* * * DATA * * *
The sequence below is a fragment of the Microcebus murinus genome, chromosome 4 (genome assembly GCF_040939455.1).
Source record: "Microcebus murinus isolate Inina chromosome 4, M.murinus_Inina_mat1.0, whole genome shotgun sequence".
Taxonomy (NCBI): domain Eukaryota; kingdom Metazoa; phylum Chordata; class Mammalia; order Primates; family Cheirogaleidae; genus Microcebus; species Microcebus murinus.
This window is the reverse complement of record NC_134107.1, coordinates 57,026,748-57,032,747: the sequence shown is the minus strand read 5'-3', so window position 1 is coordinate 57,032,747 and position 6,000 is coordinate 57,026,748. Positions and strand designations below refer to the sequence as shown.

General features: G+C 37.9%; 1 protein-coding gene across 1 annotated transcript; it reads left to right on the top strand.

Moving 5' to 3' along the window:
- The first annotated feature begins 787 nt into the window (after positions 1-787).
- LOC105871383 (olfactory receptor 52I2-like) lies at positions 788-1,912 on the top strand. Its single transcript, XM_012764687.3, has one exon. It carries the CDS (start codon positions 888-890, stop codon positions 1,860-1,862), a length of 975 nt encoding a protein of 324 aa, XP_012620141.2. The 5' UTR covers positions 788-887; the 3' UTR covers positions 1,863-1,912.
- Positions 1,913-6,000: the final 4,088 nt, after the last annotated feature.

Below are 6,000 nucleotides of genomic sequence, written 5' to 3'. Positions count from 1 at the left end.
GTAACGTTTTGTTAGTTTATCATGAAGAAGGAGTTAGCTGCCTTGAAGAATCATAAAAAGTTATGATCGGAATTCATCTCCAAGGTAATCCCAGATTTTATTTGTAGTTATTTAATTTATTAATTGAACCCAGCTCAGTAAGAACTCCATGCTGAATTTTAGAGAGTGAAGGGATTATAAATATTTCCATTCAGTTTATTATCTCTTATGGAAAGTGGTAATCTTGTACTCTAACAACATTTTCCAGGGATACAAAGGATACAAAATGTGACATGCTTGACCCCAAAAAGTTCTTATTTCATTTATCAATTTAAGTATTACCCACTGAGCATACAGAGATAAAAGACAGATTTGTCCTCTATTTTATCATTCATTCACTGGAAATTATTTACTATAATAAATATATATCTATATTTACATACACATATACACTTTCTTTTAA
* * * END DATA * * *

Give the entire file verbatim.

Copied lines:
The sequence below is a fragment of the Microcebus murinus genome, chromosome 4 (genome assembly GCF_040939455.1).
Source record: "Microcebus murinus isolate Inina chromosome 4, M.murinus_Inina_mat1.0, whole genome shotgun sequence".
Taxonomy (NCBI): domain Eukaryota; kingdom Metazoa; phylum Chordata; class Mammalia; order Primates; family Cheirogaleidae; genus Microcebus; species Microcebus murinus.
This window is the reverse complement of record NC_134107.1, coordinates 57,026,748-57,032,747: the sequence shown is the minus strand read 5'-3', so window position 1 is coordinate 57,032,747 and position 6,000 is coordinate 57,026,748. Positions and strand designations below refer to the sequence as shown.

General features: G+C 37.9%; 1 protein-coding gene across 1 annotated transcript; it reads left to right on the top strand.

Moving 5' to 3' along the window:
- The first annotated feature begins 787 nt into the window (after positions 1-787).
- LOC105871383 (olfactory receptor 52I2-like) lies at positions 788-1,912 on the top strand. Its single transcript, XM_012764687.3, has one exon. It carries the CDS (start codon positions 888-890, stop codon positions 1,860-1,862), a length of 975 nt encoding a protein of 324 aa, XP_012620141.2. The 5' UTR covers positions 788-887; the 3' UTR covers positions 1,863-1,912.
- Positions 1,913-6,000: the final 4,088 nt, after the last annotated feature.

Below are 6,000 nucleotides of genomic sequence, written 5' to 3'. Positions count from 1 at the left end.
GTAACGTTTTGTTAGTTTATCATGAAGAAGGAGTTAGCTGCCTTGAAGAATCATAAAAAGTTATGATCGGAATTCATCTCCAAGGTAATCCCAGATTTTATTTGTAGTTATTTAATTTATTAATTGAACCCAGCTCAGTAAGAACTCCATGCTGAATTTTAGAGAGTGAAGGGATTATAAATATTTCCATTCAGTTTATTATCTCTTATGGAAAGTGGTAATCTTGTACTCTAACAACATTTTCCAGGGATACAAAGGATACAAAATGTGACATGCTTGACCCCAAAAAGTTCTTATTTCATTTATCAATTTAAGTATTACCCACTGAGCATACAGAGATAAAAGACAGATTTGTCCTCTATTTTATCATTCATTCACTGGAAATTATTTACTATAATAAATATATATCTATATTTACATACACATATACACTTTCTTTTAA